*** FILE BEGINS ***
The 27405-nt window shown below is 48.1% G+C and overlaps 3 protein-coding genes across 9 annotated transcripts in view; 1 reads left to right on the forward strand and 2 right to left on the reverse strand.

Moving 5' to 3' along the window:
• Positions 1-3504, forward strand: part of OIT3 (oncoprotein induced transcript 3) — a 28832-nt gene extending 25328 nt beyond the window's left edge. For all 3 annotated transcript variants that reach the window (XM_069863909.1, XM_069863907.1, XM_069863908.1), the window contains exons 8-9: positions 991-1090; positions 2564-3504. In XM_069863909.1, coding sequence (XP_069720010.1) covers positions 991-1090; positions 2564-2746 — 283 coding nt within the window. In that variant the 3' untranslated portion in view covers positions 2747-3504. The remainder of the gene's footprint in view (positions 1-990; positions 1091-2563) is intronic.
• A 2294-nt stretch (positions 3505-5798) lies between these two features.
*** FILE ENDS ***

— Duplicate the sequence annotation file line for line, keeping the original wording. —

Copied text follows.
The 27405-nt window shown below is 48.1% G+C and overlaps 3 protein-coding genes across 9 annotated transcripts in view; 1 reads left to right on the forward strand and 2 right to left on the reverse strand.

Moving 5' to 3' along the window:
• Positions 1-3504, forward strand: part of OIT3 (oncoprotein induced transcript 3) — a 28832-nt gene extending 25328 nt beyond the window's left edge. For all 3 annotated transcript variants that reach the window (XM_069863909.1, XM_069863907.1, XM_069863908.1), the window contains exons 8-9: positions 991-1090; positions 2564-3504. In XM_069863909.1, coding sequence (XP_069720010.1) covers positions 991-1090; positions 2564-2746 — 283 coding nt within the window. In that variant the 3' untranslated portion in view covers positions 2747-3504. The remainder of the gene's footprint in view (positions 1-990; positions 1091-2563) is intronic.
• A 2294-nt stretch (positions 3505-5798) lies between these two features.